While the reds, yellows and oranges are popping up on trees as a sign of fall, the leaves aren't the only things starting to change color.
Pumpkins are turning orange ahead of schedule this year.
This year's warm winter, early spring and a long standing drought is playing a factor into how pumpkin crops are growing this year, but for the owner of Ferguson’s Morningside Orchards, Tom Ferguson, the key to growing pumpkins that not even Charlie Brown can resist, is timing.
“Surprisingly pumpkins have done really, really good,” said Ferguson. “ [We’d] Like to see them get ready about the third week in September, but here we are, most of them are getting ready right now.”
That's thanks in part to the unusual growing season this year, but there's also a different technique to growing pumpkins.
“The apple crop, for example, that was out there early and there wasn't a whole lot you could do once it had come out,” said Steve Huntzicker, agricultural agent. “At least with the pumpkins, it’s an annual where you control when you put it out. So you've got a little ability to work with it I think.”
And for Ferguson, it was all about timing.
“We waited until the first week of June before we planted them,” said Ferguson. “The biggest scare with pumpkins was the drought, and we just got lucky where we got just enough water at just the right times to where they turned out good.”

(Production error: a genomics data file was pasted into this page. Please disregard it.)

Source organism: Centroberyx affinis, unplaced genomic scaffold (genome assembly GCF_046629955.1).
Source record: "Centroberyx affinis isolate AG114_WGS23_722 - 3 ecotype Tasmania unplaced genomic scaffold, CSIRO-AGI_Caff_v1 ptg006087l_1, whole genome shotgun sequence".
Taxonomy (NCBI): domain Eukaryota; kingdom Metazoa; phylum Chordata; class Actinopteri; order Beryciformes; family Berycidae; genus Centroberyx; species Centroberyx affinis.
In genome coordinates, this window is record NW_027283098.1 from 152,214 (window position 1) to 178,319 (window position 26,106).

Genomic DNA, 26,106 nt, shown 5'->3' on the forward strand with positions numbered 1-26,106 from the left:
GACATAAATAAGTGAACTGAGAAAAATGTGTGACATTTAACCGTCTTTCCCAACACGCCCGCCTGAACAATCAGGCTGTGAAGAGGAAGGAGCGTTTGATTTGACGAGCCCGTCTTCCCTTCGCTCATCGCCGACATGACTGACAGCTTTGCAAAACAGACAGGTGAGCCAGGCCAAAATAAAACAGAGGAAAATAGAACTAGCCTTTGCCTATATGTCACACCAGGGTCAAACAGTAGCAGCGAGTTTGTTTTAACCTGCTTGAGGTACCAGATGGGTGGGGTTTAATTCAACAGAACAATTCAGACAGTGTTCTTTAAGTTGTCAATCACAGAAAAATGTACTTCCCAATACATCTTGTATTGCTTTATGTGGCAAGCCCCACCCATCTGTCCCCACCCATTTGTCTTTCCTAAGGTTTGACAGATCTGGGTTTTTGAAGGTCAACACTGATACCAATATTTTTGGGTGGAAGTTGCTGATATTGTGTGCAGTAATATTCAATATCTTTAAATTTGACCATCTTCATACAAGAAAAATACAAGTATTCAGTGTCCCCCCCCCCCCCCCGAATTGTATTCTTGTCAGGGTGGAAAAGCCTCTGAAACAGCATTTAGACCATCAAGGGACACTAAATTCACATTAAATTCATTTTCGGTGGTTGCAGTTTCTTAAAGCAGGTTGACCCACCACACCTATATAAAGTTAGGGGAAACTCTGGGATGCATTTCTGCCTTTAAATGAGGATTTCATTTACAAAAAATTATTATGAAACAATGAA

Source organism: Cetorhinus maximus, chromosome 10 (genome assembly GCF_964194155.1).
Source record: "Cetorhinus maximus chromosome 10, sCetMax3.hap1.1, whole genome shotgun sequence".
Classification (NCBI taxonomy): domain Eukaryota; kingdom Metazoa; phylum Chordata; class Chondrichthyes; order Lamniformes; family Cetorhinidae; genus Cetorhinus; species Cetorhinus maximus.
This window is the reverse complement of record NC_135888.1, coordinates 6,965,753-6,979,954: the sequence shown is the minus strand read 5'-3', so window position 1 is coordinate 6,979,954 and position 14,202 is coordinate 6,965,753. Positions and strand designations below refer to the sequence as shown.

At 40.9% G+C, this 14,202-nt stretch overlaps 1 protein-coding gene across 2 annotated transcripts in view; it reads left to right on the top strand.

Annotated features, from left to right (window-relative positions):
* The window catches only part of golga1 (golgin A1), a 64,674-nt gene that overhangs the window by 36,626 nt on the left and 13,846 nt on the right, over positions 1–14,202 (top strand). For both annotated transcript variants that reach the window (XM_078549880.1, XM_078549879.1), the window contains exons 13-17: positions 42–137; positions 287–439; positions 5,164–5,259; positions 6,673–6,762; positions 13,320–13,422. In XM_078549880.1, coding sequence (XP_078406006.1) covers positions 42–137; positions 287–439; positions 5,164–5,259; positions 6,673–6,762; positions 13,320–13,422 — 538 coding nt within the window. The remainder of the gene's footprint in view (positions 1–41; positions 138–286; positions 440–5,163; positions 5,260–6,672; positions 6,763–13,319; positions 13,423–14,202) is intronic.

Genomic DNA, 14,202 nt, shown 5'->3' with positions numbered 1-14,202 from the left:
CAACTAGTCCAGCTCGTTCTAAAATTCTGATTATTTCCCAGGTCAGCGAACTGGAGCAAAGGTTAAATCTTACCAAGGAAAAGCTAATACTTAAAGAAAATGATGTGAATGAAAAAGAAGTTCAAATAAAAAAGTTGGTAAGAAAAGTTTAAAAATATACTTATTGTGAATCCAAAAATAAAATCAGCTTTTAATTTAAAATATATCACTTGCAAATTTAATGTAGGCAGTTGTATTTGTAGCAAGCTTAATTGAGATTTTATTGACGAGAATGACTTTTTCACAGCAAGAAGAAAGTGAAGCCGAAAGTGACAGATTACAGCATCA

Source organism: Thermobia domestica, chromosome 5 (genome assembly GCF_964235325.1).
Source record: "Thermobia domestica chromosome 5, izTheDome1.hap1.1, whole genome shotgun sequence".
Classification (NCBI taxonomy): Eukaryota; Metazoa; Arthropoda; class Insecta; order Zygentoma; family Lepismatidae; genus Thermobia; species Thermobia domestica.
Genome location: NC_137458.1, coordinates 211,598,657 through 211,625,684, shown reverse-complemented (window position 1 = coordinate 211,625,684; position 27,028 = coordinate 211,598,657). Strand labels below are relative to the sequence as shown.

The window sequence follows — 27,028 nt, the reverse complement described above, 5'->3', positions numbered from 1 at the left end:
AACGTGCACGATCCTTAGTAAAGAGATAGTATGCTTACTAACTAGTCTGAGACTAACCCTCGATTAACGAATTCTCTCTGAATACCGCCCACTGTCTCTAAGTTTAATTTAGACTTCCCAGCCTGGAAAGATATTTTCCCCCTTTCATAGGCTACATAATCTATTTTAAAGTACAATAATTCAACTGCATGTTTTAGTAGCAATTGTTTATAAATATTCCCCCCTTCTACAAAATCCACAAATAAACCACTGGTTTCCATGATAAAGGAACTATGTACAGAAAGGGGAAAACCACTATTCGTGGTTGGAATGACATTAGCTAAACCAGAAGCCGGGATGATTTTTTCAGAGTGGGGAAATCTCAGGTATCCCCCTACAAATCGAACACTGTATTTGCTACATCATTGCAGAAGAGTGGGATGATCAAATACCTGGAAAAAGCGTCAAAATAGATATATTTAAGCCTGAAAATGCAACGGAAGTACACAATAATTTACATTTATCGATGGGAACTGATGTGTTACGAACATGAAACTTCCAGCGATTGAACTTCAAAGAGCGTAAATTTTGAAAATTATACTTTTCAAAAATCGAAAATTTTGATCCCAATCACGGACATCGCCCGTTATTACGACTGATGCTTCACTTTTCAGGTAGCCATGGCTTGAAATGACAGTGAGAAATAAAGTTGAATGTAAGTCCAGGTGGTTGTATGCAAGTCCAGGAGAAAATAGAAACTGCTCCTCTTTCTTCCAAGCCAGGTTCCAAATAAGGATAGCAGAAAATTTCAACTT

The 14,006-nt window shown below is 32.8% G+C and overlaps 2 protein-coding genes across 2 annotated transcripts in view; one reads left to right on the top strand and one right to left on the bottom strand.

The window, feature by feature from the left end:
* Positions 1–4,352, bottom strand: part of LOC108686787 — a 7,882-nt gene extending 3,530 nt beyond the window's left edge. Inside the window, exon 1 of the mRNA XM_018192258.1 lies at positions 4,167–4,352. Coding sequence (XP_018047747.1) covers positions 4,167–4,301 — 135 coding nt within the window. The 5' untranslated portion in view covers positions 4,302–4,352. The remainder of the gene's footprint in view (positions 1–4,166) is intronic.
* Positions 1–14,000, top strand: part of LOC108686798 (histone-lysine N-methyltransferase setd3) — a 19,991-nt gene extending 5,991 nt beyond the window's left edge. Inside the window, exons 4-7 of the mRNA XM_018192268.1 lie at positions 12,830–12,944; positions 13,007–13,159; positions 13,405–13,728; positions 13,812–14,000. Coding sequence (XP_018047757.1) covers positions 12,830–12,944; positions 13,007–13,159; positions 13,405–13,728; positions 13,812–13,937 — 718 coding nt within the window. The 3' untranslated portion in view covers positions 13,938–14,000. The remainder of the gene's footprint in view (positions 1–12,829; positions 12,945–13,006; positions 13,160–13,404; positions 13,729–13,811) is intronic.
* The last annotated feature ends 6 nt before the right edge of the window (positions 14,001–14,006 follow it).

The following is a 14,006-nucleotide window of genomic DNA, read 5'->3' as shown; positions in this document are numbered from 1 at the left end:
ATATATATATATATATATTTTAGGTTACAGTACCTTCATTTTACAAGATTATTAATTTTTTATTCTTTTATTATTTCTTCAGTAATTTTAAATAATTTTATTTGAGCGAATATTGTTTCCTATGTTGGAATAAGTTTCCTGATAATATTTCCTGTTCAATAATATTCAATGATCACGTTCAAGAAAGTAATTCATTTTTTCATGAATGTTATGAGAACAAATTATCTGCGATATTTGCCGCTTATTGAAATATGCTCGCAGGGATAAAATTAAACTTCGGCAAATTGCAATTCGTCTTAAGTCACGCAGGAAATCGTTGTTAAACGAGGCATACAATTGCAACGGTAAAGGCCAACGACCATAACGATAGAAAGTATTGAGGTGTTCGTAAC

Normally in early September, only about 20 percent of Ferguson’s pumpkin crop will have started changing color, but this year, more than half of his pumpkin crop is already turning orange.
So will it last until Halloween? It depends on how well you take care of them.
“They should be fine,” said Ferguson. “Store it in a shady spot -- room temperature, shady spot for about 10 days. “That will harden the pumpkin, and then you can put it in your garage and it will be good for two to three months."
Another tip to keeping your pumpkins healthy longer, hold off on carving them. Pumpkins are only good for about five to 10 days once you carve them.
Now the hard part is just getting the word out that pumpkin season is here early.
“I think Charlie Brown, you know, the great pumpkin is alive and well,” said Ferguson. “So we're hoping that the Charlie Brown fans come out and get some pumpkins.”
Ferguson owns about 20 acres of pumpkins throughout Wisconsin and Minnesota. He said he's planning on selling about 4,000 to 5,000 pumpkins this year.